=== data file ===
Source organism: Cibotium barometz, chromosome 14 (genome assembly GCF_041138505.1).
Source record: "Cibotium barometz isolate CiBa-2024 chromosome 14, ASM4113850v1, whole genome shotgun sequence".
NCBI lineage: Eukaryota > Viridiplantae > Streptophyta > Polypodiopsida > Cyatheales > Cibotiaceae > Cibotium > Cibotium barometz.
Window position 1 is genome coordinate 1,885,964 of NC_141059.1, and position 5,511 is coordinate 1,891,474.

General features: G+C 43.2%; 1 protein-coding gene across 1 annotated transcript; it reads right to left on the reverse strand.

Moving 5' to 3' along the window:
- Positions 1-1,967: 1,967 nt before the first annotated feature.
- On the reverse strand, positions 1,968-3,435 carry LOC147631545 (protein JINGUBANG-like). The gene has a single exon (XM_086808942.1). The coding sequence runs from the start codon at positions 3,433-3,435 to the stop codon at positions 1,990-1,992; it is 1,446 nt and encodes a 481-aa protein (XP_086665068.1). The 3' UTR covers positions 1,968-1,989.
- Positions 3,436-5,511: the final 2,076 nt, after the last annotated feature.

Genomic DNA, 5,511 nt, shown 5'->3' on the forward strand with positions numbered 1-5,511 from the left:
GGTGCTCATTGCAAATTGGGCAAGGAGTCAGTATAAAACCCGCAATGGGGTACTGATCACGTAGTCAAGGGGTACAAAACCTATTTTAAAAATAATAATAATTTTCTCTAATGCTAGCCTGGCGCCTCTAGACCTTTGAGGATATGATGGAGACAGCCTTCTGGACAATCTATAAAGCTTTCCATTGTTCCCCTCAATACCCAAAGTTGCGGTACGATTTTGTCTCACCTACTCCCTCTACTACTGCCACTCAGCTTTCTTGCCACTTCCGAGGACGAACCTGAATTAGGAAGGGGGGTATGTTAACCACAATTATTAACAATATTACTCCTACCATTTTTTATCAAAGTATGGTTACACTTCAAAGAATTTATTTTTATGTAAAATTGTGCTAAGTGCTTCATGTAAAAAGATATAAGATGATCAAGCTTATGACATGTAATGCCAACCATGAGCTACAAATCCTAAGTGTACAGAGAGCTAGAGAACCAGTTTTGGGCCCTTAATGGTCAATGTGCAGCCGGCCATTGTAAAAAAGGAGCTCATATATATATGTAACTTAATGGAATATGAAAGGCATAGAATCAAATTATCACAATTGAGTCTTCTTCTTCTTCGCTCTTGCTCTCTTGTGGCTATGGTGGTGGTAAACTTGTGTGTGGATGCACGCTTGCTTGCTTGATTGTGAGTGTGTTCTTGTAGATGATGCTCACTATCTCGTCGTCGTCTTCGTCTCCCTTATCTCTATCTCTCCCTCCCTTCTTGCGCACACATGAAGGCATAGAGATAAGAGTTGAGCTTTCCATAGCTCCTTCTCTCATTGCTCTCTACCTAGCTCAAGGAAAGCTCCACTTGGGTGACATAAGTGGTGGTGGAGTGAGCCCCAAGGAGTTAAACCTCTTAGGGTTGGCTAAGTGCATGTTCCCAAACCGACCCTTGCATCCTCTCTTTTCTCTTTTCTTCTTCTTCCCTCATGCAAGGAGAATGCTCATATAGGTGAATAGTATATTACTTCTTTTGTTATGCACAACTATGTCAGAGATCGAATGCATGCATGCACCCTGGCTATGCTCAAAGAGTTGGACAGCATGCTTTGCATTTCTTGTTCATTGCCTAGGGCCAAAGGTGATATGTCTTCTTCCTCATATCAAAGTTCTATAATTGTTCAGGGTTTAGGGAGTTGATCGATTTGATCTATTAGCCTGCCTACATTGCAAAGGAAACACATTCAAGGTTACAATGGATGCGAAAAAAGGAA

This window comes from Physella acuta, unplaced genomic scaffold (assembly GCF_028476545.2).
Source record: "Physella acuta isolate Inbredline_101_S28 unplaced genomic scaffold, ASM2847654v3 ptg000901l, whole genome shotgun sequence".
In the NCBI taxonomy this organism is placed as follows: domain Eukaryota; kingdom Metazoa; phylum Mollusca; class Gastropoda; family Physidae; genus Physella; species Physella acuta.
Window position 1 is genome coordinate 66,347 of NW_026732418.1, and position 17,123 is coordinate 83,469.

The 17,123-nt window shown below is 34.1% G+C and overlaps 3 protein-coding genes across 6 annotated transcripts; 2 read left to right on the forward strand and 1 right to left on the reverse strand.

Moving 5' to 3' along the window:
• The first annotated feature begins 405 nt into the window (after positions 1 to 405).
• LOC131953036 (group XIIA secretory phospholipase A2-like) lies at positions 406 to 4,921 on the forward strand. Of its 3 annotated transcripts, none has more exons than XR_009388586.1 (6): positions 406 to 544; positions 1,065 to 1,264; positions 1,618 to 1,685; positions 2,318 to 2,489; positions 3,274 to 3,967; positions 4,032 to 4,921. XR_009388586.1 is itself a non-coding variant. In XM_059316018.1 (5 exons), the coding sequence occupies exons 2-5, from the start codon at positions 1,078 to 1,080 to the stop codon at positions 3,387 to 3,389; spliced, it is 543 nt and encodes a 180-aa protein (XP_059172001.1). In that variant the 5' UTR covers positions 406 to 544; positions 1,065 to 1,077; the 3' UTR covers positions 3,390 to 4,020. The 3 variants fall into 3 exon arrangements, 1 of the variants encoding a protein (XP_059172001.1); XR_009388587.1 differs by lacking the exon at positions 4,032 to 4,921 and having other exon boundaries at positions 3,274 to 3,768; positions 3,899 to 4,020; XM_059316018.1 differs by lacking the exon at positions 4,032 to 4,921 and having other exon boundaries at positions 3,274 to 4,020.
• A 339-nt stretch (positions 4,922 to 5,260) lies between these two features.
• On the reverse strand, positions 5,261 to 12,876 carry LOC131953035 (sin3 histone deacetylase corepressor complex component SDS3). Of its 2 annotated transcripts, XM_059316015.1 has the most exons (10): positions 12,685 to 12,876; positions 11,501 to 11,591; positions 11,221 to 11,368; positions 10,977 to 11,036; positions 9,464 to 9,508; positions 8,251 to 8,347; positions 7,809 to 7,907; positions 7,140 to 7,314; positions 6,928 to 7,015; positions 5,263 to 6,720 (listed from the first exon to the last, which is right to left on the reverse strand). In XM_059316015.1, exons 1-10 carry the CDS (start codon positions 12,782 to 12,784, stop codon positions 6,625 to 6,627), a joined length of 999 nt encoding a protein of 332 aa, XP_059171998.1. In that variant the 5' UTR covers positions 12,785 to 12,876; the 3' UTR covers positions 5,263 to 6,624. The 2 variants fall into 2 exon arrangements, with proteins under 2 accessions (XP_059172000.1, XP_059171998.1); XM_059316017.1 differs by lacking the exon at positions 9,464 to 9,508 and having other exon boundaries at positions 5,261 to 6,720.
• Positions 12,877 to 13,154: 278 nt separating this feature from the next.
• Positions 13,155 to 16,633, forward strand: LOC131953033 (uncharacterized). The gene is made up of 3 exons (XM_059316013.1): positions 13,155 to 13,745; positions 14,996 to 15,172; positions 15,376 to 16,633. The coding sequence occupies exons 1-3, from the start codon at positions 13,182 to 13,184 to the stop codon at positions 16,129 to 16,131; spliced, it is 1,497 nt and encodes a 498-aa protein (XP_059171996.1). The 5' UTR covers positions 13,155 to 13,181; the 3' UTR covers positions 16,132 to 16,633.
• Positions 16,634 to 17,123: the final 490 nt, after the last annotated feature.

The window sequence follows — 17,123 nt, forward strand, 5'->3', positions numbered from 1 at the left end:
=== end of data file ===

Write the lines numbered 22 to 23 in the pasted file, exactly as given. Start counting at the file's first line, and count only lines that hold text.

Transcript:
• Positions 12,877 to 13,154: 278 nt separating this feature from the next.
• Positions 13,155 to 16,633, forward strand: LOC131953033 (uncharacterized). The gene is made up of 3 exons (XM_059316013.1): positions 13,155 to 13,745; positions 14,996 to 15,172; positions 15,376 to 16,633. The coding sequence occupies exons 1-3, from the start codon at positions 13,182 to 13,184 to the stop codon at positions 16,129 to 16,131; spliced, it is 1,497 nt and encodes a 498-aa protein (XP_059171996.1). The 5' UTR covers positions 13,155 to 13,181; the 3' UTR covers positions 16,132 to 16,633.